There has been a lot of focus on the Card Present rate rebate Apple has been able to extract from the Issuers, and continue to extract from banks lining up behind networks who are signing them up for Apple Pay. Networks are finally finding use for the “Issuer Provisioning Service” they hastily put together during the lost decade (the “Isis years”). Term sheets are blunt and non-negotiable, they don’t provide a lot of clarity other than demanding absolute acquiescence. There are traditional bankers sitting in wood paneled rooms wondering – “How on earth did we get here?” “Well Ed, you finally lost control of the form factor and now all you have is borrowed time, to play in someone else’s playground!”.
But beyond the CP win, apparently Apple almost got their way with CNP transactions as well – in finally affording parity to Card Present and Card Not Present transactions through Apple Pay. And if issuers hadn’t finally rejected it – I believe there would have been ripple effects beyond Apple Pay and even mobile payments – with far reaching repercussions for traditional players. Banks and Networks don’t fully understand what it is that they just dodged.
But first – here are the reasons why the CP rate rebate afforded to Apple is more than just a fee for using their ‘better mouse trap’ for authentication:
It’s not a rebate, it’s an acquisitions cost: The 15bps for credit and the $0.05 for debit ought to be looked at as an acquisitions fee paid to Apple for “acquiring” transactions. Paying the fee is the only way the issuer can gain access to the “level playing field” Apple has created inside the wallet. And though marginal when compared to the rate rebate to Apple – Issuers also incur other costs. These include paying networks a token provisioning fee (for tokens provisioned for the life of the device) and then a separate monthly maintenance fee (latter is only if you were to use the network’s OBO – On behalf of – service). And the business impact for enabling Apple Pay hardly stops there – because each Issuer or a partner must enable the customer service functions required to pacify customers who call to decommission credentials due to lost phones, cancelled cards etc. So it’s important to look at the impact of participating in Apple Pay broader than the rate rebate. And further – how it shall tie in to one’s Android/HCE strategy. You didn’t forget about Android, did you?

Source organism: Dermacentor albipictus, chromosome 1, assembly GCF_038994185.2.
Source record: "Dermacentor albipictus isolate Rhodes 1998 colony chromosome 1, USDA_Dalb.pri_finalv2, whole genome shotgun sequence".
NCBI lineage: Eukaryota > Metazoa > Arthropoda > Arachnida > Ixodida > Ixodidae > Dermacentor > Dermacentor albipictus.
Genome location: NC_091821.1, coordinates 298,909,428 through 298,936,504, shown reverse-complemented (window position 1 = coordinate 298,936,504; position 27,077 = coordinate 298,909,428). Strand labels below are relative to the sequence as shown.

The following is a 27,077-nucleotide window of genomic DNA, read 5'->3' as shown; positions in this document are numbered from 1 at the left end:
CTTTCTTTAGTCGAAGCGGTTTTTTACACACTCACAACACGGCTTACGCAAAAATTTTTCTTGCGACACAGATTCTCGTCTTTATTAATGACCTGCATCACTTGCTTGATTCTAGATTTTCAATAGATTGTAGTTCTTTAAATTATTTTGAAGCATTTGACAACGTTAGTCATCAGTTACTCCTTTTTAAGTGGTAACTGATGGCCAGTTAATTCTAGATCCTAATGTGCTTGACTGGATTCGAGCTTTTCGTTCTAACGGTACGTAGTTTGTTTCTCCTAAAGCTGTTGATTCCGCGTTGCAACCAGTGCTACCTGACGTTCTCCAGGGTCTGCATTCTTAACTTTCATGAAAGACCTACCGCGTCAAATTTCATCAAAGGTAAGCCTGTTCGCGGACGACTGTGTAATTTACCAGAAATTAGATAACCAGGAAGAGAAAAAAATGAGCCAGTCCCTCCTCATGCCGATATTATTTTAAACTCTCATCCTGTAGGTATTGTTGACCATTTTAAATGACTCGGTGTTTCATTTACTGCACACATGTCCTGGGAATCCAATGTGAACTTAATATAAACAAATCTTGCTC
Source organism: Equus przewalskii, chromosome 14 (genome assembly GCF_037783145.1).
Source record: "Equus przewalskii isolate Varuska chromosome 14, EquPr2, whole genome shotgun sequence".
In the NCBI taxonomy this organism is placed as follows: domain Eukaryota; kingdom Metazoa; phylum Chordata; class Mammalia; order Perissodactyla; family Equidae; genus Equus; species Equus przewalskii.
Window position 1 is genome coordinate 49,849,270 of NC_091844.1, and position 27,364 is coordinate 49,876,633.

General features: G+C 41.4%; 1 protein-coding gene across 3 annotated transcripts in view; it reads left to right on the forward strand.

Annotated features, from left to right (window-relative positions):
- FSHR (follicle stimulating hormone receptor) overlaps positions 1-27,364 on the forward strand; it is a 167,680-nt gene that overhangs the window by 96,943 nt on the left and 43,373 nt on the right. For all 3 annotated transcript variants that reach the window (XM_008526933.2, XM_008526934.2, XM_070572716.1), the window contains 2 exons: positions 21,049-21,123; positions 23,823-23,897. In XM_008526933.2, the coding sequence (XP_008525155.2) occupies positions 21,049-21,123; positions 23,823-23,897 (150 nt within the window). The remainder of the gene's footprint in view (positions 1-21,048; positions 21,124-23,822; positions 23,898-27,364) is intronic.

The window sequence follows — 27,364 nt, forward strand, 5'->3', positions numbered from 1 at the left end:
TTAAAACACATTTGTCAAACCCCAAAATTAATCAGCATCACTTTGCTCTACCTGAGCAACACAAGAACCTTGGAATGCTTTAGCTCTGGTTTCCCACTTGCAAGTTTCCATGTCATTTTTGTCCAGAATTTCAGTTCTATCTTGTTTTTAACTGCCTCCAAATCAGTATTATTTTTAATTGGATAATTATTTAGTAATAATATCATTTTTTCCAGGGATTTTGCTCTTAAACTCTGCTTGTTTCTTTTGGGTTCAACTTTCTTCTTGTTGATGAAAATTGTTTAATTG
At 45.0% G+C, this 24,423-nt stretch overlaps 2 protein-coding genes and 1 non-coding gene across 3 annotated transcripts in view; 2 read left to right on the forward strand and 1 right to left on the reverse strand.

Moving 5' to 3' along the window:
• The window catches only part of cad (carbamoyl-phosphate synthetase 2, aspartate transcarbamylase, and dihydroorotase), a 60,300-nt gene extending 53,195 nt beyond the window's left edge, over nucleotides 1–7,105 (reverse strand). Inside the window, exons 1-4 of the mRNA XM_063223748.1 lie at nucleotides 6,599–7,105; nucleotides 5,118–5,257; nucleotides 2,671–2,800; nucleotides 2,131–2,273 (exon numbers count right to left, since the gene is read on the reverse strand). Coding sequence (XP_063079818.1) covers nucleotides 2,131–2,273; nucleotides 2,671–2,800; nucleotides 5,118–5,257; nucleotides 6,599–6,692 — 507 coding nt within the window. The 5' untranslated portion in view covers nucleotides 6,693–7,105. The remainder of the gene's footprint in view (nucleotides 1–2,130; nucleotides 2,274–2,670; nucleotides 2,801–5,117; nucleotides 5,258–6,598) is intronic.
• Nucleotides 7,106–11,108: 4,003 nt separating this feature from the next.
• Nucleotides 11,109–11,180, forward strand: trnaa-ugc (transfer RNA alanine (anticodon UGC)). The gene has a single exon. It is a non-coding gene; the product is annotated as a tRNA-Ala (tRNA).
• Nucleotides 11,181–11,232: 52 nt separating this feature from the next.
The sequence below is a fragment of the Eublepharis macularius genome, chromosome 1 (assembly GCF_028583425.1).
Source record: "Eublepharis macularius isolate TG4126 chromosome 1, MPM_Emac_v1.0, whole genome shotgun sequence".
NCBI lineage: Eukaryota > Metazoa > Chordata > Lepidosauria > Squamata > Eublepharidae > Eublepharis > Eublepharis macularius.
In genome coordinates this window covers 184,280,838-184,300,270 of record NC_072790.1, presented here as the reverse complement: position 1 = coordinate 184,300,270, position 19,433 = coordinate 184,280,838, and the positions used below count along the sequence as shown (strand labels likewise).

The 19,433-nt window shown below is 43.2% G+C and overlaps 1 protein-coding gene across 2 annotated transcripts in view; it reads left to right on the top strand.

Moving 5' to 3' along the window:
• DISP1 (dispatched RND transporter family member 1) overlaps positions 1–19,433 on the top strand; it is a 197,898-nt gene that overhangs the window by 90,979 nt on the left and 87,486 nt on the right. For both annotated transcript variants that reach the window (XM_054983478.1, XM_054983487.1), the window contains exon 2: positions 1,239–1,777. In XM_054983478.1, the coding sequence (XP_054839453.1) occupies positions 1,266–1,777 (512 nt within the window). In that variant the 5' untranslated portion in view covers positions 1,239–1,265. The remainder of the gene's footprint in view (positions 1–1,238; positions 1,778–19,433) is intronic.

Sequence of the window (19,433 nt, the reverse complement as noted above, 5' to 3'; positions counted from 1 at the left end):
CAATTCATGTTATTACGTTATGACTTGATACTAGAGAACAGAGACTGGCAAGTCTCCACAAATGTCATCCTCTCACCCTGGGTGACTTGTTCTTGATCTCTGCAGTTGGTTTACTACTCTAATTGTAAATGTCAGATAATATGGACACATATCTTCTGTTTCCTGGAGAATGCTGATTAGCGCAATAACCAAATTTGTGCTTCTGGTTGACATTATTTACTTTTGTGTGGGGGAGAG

Next, an integrated auth/payment solution: Other than Apple, no one else could tie together the authentication and the transmission of the credential more fluidly, because doing so requires a tightly integrated approach where hardware (or even processor) level encapsulation of the authentication & transmission of the credential to the point-of-sale as an atomic transaction. Requiring a PIN for payment from within Google Wallet or SoftCard has never been an ideal step – requiring unnecessary consumer intervention that is but a four digit fig leaf (Thank you V/MC for crippling HCE with a ridiculous PIN requirement). There have been concerns raised that a CVV check is inadequate as an ID&V step for adding a card to Apple Pay. I doubt that if I stole a card – the last thing I would want to do is add it to MY Apple Pay account – using MY biometric credentials and go to a physical store to commit fraud VS..oh you know..ordering stuff online and shipping it to a P.O Box.
Finally, Apple’s role as a market mover: After participating in Google Wallet (or) Isis and realizing that neither managed to move the market an inch, from a terminal acceptance standpoint, Issuers were willing to gamble that Apple could break that logjam – by seeding enough phones and sending enough affluent customers using Apple Pay in to stores. Granted – consumers do not yet sort merchants using payment acceptance as a criteria. Apple has to reconcile with the reality that it face – frequency matters and for it to matter – merchants who take Apple Pay matters. I do not patronize Macy’s enough during the week for a payment behavior to set in. That being said – Acquirers & Terminal manufacturers are now energized to reopen this conversation with retailers. We won’t see retailers making any PoS changes in Q4 with the holiday season creeping up, but they could be swayed either way based on the Apple Pay payments volume during the holiday season.
Card Present for In-App Payments through Apple Pay:
Fresh off of its Card Present rate concession – there were rumors that Apple was able to convince issuers to treat in-app payments using Apple Pay as Card Present. However, this is not true. Issuers have not agreed for Card Present rates to apply for in-app Apple Pay Card Not Present transactions. However – you would be surprised how close some of the issuers came around to that notion. I doubt they understood the gravity of such a decision and its impact to their future role in payments. So here’s why issuers/networks have existential reasons for not wanting to go down that road. You know, fairness be damned.